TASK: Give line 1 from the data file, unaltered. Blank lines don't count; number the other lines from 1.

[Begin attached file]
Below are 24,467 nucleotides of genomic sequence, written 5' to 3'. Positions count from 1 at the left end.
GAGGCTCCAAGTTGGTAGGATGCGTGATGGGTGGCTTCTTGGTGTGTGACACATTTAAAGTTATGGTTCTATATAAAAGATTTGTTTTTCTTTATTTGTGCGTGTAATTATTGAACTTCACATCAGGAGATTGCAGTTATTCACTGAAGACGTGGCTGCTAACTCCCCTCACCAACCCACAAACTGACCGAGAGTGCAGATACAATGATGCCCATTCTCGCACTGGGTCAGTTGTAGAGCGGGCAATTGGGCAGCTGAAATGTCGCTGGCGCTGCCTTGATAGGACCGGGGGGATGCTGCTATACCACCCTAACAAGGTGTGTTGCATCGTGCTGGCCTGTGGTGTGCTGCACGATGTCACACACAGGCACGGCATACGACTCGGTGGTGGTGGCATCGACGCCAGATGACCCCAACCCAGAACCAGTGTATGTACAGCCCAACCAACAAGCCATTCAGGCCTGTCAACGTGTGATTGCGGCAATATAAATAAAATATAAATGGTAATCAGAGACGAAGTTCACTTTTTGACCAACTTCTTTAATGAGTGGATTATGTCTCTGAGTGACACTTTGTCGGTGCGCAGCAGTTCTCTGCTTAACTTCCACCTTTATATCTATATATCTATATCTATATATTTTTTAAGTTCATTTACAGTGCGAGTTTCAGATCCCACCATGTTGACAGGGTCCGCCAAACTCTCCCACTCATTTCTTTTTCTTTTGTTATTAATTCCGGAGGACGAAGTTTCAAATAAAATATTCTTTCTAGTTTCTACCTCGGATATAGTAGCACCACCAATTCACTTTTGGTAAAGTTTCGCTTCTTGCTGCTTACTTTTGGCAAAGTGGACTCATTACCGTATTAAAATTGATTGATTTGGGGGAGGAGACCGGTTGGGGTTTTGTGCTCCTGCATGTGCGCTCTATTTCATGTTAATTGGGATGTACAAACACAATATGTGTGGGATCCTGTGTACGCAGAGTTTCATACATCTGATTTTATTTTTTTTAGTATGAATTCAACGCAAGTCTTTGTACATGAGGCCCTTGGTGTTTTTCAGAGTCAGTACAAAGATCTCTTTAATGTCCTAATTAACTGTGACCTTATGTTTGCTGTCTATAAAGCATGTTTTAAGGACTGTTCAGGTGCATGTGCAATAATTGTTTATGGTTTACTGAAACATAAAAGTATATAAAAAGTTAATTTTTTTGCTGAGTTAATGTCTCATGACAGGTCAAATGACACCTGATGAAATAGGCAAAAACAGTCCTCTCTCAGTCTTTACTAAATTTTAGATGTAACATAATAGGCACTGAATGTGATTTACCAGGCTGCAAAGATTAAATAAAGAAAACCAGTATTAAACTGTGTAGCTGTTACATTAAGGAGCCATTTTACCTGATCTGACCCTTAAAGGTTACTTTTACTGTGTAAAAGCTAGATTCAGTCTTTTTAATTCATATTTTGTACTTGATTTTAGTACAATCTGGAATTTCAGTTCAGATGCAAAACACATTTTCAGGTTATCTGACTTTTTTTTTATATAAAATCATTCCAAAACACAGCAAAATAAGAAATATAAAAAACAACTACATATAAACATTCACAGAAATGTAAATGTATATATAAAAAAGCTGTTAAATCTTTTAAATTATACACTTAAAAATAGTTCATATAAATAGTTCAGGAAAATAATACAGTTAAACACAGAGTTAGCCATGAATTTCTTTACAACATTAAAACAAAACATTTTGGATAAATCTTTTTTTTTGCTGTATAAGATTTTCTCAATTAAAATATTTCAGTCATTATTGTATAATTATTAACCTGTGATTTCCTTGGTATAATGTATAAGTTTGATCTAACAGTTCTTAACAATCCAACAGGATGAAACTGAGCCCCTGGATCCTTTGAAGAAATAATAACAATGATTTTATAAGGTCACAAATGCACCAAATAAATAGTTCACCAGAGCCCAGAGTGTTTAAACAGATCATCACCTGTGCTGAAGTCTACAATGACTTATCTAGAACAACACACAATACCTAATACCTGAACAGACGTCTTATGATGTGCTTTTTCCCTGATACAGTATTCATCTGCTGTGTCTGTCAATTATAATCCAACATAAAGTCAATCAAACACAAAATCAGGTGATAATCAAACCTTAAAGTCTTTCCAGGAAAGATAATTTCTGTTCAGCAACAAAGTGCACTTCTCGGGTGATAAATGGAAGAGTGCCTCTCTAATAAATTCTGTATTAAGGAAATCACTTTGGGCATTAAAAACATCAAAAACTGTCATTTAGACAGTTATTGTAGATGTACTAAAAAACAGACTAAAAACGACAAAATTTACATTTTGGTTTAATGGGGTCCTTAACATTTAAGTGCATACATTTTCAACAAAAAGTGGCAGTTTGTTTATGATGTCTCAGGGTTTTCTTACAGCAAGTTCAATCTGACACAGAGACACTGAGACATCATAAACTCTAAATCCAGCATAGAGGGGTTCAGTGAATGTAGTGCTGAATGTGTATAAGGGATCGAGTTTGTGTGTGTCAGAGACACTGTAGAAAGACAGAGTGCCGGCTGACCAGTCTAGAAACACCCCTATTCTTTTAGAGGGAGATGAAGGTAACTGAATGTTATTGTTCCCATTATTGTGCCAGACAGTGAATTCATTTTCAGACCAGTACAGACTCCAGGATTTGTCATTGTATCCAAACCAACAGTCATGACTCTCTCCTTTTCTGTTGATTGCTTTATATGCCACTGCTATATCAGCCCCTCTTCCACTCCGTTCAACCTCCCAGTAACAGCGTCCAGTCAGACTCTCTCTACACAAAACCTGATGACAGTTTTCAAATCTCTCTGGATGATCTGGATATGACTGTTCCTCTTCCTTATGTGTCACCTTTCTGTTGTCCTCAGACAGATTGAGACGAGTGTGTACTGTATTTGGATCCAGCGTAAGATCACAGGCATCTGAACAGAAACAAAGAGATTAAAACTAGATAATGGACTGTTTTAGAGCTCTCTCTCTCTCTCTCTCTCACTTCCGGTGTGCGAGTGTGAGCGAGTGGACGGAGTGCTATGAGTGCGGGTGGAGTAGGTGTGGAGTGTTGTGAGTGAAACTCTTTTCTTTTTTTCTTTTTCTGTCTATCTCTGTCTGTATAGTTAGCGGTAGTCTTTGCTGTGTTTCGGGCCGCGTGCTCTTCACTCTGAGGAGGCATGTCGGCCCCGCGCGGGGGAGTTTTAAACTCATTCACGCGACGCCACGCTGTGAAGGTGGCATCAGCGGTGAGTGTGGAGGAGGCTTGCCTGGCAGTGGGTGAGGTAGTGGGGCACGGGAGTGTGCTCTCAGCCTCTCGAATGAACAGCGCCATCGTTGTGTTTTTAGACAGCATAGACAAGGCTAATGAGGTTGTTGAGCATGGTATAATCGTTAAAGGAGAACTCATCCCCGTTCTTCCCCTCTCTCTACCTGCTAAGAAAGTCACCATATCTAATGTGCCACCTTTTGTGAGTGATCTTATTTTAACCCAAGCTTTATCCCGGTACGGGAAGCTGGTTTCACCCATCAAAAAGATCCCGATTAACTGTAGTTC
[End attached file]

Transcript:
Below are 24,467 nucleotides of genomic sequence, written 5' to 3'. Positions count from 1 at the left end.